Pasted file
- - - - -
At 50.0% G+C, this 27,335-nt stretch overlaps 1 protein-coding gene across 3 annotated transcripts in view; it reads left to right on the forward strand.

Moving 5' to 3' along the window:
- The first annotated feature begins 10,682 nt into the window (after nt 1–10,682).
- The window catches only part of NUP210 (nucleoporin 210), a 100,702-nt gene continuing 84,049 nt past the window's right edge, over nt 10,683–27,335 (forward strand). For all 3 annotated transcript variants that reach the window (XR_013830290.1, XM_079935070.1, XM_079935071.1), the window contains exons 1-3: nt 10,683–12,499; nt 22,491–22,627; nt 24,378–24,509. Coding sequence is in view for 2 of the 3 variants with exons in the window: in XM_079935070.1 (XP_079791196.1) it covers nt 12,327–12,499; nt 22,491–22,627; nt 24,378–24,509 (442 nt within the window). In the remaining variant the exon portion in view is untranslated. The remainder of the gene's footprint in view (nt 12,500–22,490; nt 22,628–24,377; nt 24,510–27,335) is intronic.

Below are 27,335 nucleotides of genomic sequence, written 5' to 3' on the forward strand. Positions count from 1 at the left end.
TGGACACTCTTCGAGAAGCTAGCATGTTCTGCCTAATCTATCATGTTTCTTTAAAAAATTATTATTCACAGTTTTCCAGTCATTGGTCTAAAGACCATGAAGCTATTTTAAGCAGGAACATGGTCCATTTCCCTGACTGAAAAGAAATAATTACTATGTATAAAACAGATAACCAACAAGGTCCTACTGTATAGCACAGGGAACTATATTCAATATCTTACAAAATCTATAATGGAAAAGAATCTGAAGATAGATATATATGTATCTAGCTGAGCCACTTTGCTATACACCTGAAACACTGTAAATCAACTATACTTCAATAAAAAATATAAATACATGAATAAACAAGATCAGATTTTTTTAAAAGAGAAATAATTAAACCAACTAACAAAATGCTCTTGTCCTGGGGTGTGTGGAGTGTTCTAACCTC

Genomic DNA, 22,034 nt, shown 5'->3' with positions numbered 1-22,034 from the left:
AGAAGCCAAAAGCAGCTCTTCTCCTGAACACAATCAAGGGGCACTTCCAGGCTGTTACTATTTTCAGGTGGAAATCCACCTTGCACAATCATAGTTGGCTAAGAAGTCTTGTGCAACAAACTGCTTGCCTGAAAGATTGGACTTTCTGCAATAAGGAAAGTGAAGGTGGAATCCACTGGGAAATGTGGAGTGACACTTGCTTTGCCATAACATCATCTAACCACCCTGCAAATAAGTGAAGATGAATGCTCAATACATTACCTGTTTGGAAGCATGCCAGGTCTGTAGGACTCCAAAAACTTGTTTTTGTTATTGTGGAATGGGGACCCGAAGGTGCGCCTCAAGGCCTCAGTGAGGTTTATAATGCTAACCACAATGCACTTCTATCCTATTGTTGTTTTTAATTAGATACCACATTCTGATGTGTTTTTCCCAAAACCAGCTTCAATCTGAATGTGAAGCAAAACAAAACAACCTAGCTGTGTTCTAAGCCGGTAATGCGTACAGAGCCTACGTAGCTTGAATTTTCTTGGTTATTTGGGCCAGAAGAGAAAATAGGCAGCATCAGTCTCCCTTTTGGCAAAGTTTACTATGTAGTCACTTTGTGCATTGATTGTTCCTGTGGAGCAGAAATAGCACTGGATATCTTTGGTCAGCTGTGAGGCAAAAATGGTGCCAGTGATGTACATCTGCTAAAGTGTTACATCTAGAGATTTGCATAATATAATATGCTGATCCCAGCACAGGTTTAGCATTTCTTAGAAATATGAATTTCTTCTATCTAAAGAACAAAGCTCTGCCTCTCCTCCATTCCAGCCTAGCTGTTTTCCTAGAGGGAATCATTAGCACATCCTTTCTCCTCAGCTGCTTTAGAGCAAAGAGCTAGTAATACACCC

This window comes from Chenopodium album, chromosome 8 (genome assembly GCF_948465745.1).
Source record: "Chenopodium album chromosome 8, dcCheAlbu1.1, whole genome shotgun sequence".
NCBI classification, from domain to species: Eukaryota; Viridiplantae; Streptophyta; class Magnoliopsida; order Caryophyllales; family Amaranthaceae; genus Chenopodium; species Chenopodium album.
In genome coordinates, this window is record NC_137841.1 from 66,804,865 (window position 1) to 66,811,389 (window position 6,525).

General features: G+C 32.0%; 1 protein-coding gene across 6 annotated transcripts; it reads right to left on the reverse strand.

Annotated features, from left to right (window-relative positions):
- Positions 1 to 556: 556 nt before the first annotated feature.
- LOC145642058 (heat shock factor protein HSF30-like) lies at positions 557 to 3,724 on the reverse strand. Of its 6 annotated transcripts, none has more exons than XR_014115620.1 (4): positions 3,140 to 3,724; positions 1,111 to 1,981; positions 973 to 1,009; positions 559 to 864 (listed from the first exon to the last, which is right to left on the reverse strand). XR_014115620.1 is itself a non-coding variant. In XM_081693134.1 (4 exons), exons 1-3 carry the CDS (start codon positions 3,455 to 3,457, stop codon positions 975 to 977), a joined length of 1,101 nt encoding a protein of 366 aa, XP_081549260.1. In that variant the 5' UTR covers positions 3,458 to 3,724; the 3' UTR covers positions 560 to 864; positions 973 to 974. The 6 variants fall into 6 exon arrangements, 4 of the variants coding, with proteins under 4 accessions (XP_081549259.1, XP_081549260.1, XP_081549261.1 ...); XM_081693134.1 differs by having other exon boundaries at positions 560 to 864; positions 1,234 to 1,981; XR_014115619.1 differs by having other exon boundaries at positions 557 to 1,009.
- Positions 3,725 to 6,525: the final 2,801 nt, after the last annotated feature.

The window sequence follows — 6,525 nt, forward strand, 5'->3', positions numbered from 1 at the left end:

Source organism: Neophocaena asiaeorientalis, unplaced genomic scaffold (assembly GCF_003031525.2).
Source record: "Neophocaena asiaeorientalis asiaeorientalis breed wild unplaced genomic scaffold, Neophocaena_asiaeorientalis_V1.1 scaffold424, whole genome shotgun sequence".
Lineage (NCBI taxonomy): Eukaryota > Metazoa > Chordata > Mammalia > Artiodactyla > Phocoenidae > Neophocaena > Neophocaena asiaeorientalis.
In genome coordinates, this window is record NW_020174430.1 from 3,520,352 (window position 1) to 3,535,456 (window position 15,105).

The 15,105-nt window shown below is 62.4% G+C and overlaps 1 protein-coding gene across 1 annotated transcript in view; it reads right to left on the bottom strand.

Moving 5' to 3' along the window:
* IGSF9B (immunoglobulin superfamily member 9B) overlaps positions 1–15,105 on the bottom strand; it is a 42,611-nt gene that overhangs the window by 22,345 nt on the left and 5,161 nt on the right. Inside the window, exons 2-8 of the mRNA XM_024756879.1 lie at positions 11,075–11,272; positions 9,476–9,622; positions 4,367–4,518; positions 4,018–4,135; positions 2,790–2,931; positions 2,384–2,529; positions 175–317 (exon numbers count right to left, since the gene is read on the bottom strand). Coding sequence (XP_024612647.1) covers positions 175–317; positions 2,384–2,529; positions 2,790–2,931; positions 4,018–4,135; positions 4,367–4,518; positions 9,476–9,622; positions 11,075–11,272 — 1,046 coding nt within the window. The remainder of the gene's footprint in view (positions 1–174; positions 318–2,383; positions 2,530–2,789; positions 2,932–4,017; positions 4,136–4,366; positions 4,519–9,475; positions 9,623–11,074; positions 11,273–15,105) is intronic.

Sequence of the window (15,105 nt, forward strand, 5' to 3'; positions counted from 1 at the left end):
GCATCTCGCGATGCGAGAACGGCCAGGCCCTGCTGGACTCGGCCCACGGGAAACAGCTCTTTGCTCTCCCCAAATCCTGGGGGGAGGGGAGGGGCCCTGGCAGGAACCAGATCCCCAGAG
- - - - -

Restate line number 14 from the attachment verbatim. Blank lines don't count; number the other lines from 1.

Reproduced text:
Annotated features, from left to right (window-relative positions):